Saturday, February 18, 2012

It'll make you paranoid, but educated

What if there was a virus that can spread around the world in a few months and can cause death in a matter of a couple days?  There are plenty of those right now, but we have vaccines for them.  What if we didn't?  The 2011 film Contagion explores this 'what if'.

It explores this first and foremost from the perspective of the Centers for Disease Control and Prevention (CDC) and a few of its doctors (Laurence Fishburne and Kate Winslet included).  This is the major U.S. government run agency that is responsible for these situations.

The film also looks at it from the perspective of an immune widower (Matt Damon) who lost his wife (Gwyneth Paltrow) soon after her return from a business trip to Hong Kong (and her secret sexual affair during layover on the way back).  Later that day he lost his young stepson.

Finally, the film also follows a professional conspiracy blogger (Jude Law) and his opinions on the virus and how it is being handled by the government.

This film really gets the viewer thinking about what he/she would do if this really happened.  Because it approaches the concept in such a believable way (unlike The Day After Tomorrow, et al.), it really has the ability to scare you.  How would you handle these situations?  What would you do?  I was more affected by the chaos that ensued when quarantines were set up than by the effects of the disease itself.  Fear can lead people to do desperate things.

Contagion really digs into the politics and the procedures that take place behind the scenes in government.  Everyone wants a say and this leads to inefficiency and slow-flowing information.  It is fascinating, yet unnerving.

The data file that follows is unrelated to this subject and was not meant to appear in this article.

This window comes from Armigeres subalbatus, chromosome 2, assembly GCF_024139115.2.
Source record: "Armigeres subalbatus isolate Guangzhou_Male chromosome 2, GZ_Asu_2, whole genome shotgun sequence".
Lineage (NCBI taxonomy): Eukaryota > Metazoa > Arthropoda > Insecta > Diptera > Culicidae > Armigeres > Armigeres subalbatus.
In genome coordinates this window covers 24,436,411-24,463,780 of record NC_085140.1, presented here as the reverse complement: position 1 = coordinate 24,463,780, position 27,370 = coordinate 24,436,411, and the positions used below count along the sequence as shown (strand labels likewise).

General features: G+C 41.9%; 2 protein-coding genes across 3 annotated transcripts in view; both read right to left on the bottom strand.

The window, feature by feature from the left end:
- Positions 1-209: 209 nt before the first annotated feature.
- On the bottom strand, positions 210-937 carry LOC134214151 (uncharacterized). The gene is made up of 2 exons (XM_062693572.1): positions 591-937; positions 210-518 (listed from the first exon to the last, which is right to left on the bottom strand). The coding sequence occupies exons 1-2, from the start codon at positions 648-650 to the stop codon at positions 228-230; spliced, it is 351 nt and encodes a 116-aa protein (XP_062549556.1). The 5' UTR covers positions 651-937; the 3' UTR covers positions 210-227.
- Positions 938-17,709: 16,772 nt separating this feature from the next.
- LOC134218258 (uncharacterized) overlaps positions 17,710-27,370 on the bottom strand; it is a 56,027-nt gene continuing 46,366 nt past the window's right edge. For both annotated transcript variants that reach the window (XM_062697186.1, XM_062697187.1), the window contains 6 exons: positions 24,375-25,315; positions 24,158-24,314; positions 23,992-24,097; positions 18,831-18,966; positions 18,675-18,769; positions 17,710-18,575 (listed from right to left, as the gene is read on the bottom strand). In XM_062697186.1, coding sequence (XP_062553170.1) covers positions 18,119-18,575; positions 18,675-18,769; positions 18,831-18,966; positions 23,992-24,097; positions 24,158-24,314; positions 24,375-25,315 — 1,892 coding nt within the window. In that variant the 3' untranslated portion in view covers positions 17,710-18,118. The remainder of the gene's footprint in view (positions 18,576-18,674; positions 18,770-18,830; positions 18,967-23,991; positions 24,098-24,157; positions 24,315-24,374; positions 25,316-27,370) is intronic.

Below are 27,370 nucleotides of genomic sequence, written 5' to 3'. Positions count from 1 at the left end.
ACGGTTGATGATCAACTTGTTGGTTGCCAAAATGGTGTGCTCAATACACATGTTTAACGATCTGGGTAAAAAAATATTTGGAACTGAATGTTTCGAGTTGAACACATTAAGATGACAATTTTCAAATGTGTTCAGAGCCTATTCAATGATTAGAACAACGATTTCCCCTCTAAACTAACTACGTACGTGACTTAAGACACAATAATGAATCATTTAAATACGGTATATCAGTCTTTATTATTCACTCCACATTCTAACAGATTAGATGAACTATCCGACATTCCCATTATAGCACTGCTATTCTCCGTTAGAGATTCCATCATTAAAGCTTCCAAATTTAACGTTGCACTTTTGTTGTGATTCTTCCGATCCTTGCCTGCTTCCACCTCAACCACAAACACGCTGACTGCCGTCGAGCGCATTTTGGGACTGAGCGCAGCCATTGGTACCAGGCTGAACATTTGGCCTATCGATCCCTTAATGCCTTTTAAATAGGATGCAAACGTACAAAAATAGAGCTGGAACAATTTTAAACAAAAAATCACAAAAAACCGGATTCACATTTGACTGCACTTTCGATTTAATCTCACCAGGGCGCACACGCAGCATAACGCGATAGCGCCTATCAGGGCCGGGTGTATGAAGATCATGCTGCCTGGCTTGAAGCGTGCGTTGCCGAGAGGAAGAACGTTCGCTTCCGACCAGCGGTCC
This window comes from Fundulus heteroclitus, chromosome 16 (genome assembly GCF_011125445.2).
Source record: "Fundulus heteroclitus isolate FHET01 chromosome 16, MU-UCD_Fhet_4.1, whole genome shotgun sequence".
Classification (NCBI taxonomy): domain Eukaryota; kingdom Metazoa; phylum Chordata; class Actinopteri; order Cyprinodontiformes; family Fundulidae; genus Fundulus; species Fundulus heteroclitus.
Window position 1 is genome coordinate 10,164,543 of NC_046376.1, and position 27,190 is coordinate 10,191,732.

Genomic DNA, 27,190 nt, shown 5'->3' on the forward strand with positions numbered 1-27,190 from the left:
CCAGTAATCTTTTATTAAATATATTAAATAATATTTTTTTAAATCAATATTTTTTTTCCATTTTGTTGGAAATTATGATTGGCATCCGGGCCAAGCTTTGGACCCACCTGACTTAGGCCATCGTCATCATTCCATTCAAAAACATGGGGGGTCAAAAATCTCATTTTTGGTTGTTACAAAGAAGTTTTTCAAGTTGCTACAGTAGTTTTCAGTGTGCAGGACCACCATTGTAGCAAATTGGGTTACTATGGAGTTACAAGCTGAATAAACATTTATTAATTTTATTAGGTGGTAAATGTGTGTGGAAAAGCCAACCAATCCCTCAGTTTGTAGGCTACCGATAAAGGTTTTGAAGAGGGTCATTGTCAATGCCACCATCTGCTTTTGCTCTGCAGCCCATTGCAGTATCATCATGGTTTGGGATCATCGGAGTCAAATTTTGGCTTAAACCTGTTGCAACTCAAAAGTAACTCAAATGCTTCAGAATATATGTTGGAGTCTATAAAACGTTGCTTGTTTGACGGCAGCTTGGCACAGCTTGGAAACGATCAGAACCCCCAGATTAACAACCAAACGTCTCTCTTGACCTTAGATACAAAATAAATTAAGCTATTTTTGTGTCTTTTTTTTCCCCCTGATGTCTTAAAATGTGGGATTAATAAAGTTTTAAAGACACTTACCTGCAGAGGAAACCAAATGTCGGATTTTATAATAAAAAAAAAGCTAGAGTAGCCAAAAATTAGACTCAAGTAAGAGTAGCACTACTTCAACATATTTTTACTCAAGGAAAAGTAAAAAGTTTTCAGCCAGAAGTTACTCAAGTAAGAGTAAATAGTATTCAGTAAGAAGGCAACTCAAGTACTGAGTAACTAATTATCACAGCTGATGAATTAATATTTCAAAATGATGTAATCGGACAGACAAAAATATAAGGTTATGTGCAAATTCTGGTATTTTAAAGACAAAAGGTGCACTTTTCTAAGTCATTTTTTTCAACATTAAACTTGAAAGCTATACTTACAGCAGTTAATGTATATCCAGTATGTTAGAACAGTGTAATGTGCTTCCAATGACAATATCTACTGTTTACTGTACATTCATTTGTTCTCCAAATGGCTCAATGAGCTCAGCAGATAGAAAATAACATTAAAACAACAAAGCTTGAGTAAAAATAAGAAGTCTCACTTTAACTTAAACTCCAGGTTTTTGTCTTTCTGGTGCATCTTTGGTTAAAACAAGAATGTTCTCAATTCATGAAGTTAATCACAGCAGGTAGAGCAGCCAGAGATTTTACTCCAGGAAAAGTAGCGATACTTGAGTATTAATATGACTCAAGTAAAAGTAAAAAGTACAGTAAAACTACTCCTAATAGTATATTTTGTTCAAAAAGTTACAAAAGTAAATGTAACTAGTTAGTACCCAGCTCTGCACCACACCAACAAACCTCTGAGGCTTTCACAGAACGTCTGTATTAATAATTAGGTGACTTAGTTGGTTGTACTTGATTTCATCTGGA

Contagion is a good film covering a scary topic.  There are a few graphic scenes (an autopsy and the dying people) and a little language that would prevent me from showing a younger kid (who would probably be bored anyway), but otherwise this is a clean film.  Contagion runs 106 minutes and is rated PG-13.  I give it 8 ramheads out of 10.

1 comment:

  1. I agree completely that the subject is approached in a more realistic and believable thing I thought really assisted with this aspect were the characters - I felt like I was really getting attached to these people and feeling what they were feeling, which drew you in even more think about how you would handle things in their situation. I think the movie is a good exploration of human nature, easily fear takes hold of us, and how we can be so easily caught off guard when we think things are going just fine. I'm thinking especially of the situation with matt damon's character when he loses his wife and then finds out he was cheating on her.  How could you handle that? I don't know what I would have done - I certainly wouldn't have handled it as strongly as this character does, and I personally think he serves as the hero of the story...yes, he was just as scared and afraid as everyone else, but he seemed to be not only immune to the virus, but immune to the fear - he was strong and maintained his integrity throughout the entire film, unlike so many others who were completely losing it.